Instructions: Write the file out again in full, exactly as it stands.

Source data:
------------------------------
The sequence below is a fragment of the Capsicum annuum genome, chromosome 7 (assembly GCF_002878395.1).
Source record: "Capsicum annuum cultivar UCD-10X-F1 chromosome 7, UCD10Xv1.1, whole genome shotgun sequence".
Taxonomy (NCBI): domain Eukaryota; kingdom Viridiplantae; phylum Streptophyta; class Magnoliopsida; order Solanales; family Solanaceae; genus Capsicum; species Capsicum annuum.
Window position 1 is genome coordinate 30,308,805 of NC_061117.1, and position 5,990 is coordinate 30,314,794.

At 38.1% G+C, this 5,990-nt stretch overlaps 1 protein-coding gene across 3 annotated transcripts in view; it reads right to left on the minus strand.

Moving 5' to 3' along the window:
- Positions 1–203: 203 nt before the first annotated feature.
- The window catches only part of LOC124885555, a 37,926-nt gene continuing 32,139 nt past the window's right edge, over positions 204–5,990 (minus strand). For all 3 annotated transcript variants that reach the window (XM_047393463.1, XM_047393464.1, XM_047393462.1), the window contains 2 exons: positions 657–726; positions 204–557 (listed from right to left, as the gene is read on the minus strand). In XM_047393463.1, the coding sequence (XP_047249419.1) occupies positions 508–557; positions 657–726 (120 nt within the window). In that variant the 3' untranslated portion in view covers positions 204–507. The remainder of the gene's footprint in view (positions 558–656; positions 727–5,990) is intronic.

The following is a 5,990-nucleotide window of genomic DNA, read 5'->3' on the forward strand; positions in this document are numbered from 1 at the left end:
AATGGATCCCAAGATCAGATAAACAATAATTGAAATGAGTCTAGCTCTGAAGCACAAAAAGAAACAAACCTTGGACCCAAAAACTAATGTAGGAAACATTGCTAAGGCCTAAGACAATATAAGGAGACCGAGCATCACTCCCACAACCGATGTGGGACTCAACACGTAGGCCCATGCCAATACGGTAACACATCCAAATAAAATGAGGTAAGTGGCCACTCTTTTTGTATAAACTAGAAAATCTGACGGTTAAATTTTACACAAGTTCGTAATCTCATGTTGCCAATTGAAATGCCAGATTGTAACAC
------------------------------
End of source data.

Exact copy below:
The sequence below is a fragment of the Capsicum annuum genome, chromosome 7 (assembly GCF_002878395.1).
Source record: "Capsicum annuum cultivar UCD-10X-F1 chromosome 7, UCD10Xv1.1, whole genome shotgun sequence".
Taxonomy (NCBI): domain Eukaryota; kingdom Viridiplantae; phylum Streptophyta; class Magnoliopsida; order Solanales; family Solanaceae; genus Capsicum; species Capsicum annuum.
Window position 1 is genome coordinate 30,308,805 of NC_061117.1, and position 5,990 is coordinate 30,314,794.

At 38.1% G+C, this 5,990-nt stretch overlaps 1 protein-coding gene across 3 annotated transcripts in view; it reads right to left on the minus strand.

Moving 5' to 3' along the window:
- Positions 1–203: 203 nt before the first annotated feature.
- The window catches only part of LOC124885555, a 37,926-nt gene continuing 32,139 nt past the window's right edge, over positions 204–5,990 (minus strand). For all 3 annotated transcript variants that reach the window (XM_047393463.1, XM_047393464.1, XM_047393462.1), the window contains 2 exons: positions 657–726; positions 204–557 (listed from right to left, as the gene is read on the minus strand). In XM_047393463.1, the coding sequence (XP_047249419.1) occupies positions 508–557; positions 657–726 (120 nt within the window). In that variant the 3' untranslated portion in view covers positions 204–507. The remainder of the gene's footprint in view (positions 558–656; positions 727–5,990) is intronic.

The following is a 5,990-nucleotide window of genomic DNA, read 5'->3' on the forward strand; positions in this document are numbered from 1 at the left end:
AATGGATCCCAAGATCAGATAAACAATAATTGAAATGAGTCTAGCTCTGAAGCACAAAAAGAAACAAACCTTGGACCCAAAAACTAATGTAGGAAACATTGCTAAGGCCTAAGACAATATAAGGAGACCGAGCATCACTCCCACAACCGATGTGGGACTCAACACGTAGGCCCATGCCAATACGGTAACACATCCAAATAAAATGAGGTAAGTGGCCACTCTTTTTGTATAAACTAGAAAATCTGACGGTTAAATTTTACACAAGTTCGTAATCTCATGTTGCCAATTGAAATGCCAGATTGTAACAC